Recently we have had many customers at the Leeds Stove Centre asking if it is the right thing to burn wood on an evening and then add coal before bedtime, close down the air and slumber the stove overnight, or alternatively, to burn coal and then put on a log when they want a larger flame picture! This is not a good practice and will eventually lead to serious problems with both your stove and flue.
Why should I not mix fuels?
Primarily because Wood and Coal burn very differently; wood burns through a process of gasification whereby the volatile oils within the wood become heated, turn to a gas, mix with oxygen above the log and eventually combust. Coal on the other hand, is primarily a carbon burn whereby oxygen must enter and mix from below the fuel, as combustion takes place inside and not above the coal itself.
The differences between Wood burning and Multi-fuel Stoves
Wood Burning Stoves
Typically, dedicated wood burners have only one air control, this will allow air to enter the stove, preheat in a chamber or baffle, where it will then be directed above the log where the volatile hydrocarbons are mixed with the intake of oxygen vigorously before combusting, heating more intake air and eventually up and out of the chimney.
Multi Fuel Stoves
A typical multi-fuel stove will have two air intakes; one situated at high level to accommodate the gaseous burn of wood and one below a riddling grade to accommodate low level combustion air for coal.
Why is it that I should not burn both fuel types together?
Option 1: Wood on top of Coal
If you try to burn wood above a bed of coal you will need to open the top air intake drawing air above the coal and not through it. When this happens the coal, which is burning poorly, produces high levels of carbon monoxide and carbon dioxide, in doing so our wood gasses, which should be bathed in oxygen, are now shrouded in the same fire suppressant that is in the black fire extinguishers. The effect is compounded by the adequate heat from the coal so the wood pyrolysis in the heat, volatiles hydrocarbons are emitted and become gaseous. Normally, these hot gasses mix with oxygen and burn with the yellow flame we associate with wood, however, in the reduced oxygen environment above a coal bed, the volatile gas emitted by the wood log will travel into the chimney where it will deposit as flammable creosote. The final problem when combustion temperatures and oxygen levels are too low, is that the later hotter stages of gaseous combustion will not effectively take place. During these later phases, carbon soot particles should be burned, if they are not they will exit the chimney as fine dust pollution harming our air quality and shortening our lives!
Option 2: Coal on top of Wood.
It is a fact that coal requires oxygen from below to burn effectively, think of bellows in a foundry. Historically blacksmiths used bellows to pump air below the coal. Nowadays they inject neat oxygen or use a pumped fan. If we burn wood below a coal bed, we will have a situation where our coal is bathed in carbon dioxide leaving an incomplete burn. The second problem here is that wood produces lots of ash, which in turn blocks the riddle grate further, lowering the amount of available oxygen to the coal. Also, Coal has high levels of sulphurous compounds which will be emitted; these compounds are highly corrosive and will eat through the stove components and stainless steel liners in no time at all. The one exception to the wood underneath coal scenario is kindling a fire with wood, where it is very likely that the air intakes, or even the door, will be open in order to provide enough oxygen for both fuels for a limited time.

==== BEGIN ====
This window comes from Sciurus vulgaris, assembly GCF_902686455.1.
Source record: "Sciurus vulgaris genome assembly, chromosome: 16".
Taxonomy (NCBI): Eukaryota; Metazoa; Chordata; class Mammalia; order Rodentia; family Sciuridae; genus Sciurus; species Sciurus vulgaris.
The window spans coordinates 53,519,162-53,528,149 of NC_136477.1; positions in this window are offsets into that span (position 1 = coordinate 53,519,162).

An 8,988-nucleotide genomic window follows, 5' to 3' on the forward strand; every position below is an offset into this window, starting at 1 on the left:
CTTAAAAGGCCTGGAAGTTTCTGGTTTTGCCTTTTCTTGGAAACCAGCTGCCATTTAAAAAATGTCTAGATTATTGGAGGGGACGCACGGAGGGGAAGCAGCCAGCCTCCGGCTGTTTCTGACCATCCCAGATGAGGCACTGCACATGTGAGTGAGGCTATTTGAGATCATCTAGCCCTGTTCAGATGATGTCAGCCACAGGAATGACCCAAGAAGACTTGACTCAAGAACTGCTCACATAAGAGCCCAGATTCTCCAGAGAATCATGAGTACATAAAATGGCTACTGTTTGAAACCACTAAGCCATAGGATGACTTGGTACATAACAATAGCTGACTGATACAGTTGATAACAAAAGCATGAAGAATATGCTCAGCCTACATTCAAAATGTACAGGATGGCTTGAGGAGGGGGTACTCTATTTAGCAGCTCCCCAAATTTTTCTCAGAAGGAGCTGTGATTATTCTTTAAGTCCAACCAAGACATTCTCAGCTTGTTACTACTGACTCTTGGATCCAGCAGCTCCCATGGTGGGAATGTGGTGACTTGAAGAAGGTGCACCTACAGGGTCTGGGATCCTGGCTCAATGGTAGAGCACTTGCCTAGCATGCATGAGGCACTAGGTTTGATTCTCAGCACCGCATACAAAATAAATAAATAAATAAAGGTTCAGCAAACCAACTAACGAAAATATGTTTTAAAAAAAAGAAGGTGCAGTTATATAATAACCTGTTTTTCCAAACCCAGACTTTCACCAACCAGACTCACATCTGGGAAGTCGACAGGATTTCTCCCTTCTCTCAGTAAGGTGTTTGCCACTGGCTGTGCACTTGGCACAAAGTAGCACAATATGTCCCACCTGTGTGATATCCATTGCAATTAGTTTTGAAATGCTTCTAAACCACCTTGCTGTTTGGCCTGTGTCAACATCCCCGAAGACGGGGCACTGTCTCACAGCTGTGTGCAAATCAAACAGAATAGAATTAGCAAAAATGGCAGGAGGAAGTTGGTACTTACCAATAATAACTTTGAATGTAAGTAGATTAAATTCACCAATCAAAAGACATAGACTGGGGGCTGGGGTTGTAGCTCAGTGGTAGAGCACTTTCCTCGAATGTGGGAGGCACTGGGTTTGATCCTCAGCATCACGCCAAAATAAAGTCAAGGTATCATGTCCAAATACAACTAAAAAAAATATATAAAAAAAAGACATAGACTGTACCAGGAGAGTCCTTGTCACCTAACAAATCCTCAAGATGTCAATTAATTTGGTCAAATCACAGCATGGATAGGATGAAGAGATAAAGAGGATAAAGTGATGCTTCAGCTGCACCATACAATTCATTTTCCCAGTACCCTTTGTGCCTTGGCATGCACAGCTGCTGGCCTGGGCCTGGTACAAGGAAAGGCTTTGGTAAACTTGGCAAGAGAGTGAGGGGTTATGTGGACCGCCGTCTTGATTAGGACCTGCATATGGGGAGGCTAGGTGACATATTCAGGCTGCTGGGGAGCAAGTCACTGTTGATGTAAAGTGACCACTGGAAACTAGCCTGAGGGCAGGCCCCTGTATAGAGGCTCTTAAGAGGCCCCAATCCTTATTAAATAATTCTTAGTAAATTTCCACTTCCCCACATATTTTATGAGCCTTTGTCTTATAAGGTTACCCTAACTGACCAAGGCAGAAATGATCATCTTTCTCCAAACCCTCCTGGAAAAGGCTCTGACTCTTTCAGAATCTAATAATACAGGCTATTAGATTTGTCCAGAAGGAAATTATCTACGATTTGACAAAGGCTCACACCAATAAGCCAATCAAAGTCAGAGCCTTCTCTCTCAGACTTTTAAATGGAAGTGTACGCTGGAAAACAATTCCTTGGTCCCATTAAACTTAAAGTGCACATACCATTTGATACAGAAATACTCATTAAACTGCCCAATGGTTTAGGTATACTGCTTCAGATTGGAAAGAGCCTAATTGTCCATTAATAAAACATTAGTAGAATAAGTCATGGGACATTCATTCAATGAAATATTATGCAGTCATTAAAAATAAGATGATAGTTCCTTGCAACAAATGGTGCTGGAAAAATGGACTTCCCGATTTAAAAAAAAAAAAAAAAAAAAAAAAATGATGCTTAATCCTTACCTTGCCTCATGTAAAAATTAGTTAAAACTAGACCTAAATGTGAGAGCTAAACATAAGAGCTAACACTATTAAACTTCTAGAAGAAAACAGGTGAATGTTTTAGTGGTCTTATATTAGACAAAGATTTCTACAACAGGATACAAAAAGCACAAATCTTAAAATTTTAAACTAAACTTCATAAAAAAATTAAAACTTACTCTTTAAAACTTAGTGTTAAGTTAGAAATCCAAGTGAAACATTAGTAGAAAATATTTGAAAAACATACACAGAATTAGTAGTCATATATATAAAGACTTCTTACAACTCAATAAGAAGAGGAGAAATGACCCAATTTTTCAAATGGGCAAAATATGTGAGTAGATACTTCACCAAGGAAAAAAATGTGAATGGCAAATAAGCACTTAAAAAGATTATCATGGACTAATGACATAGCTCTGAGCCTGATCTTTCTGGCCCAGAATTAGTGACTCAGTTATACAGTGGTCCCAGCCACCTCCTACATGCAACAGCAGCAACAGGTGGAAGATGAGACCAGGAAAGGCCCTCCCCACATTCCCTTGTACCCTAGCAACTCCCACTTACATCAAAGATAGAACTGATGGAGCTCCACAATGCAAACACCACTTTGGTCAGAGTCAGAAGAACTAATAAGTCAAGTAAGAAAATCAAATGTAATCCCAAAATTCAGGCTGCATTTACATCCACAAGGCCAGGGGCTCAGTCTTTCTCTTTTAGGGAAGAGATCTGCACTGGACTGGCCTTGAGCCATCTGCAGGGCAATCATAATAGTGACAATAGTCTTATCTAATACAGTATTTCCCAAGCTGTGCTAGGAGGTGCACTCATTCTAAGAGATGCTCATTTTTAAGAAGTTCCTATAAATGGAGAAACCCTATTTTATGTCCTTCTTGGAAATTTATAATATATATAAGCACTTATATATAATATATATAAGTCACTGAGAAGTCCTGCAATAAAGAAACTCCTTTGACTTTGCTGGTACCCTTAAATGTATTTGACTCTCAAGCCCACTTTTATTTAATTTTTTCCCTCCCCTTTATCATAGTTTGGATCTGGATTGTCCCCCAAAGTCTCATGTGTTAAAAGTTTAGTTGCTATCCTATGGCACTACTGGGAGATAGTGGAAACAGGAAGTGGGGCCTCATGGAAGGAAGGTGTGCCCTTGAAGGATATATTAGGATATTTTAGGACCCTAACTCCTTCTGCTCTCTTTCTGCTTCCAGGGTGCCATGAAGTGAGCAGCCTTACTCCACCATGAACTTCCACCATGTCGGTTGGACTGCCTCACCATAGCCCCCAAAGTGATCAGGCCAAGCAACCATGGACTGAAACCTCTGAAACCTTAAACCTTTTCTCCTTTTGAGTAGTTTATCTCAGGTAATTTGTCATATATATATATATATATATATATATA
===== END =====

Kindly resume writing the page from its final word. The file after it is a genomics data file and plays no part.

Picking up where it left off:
The Stove air controls
After reading the above, you will likely see the insanity of using both air controls at the same time while mixing different fuels. The appliance is very unlikely to have been designed to have both air controls open at once. e.g. If we have the wood air control open while burning coal, air will be drawn in above, where it needs to be below the grate, and so therefore the coal will never burn efficiently if at all.
The Stove Grate designs
A coal or smokeless coal Grate will be designed with open ‘fingers’ or large holes which allow air to enter from below. These often also have a griddle system which allows the removal of ash that will block the path of oxygen to the fuel if left.
A typical dedicated wood burning Grate will be flat with no holes below, modern stoves even consist of fire clay panels that are solid. It is normal for wood to burn on a bed of ash, the ash acts as an insulator, protecting the base and also controlling the rate of combustion by not exposing the entire log to oxygen and heat at the same time. This way the wood can only gain oxygen from above and this will allow for a longer burn time!
The biggest cause of chimney fires is the way that the consumer uses their appliance, in particular where no liner has been installed. It is imperative to ingrain good burning practices. This information is not openly available and as such we; that is the stove and chimney professionals, have an obligation to both learn and impart this knowledge on our customers so that they are burning safely, efficiently and not unnecessarily harming our environment. At the Leeds Stove Centre, we believe in educating our customers before we sell a stove to them.
A stove that has been optimised to burn wood will not burn coal at the same efficiency. Multi-fuel stoves attempt to get around this problem by allowing you to operate the grate and air controls in different ways to suit the fuel you are burning. This compromise works well enough for many people but can never be as efficient as a dedicated wood burner, or a solid fuel stove run on the appropriate fuel. I hope this clarifies the correct method of fuelling your stove. For more information, call into the Leeds Stove Centre and chat to one of our staff.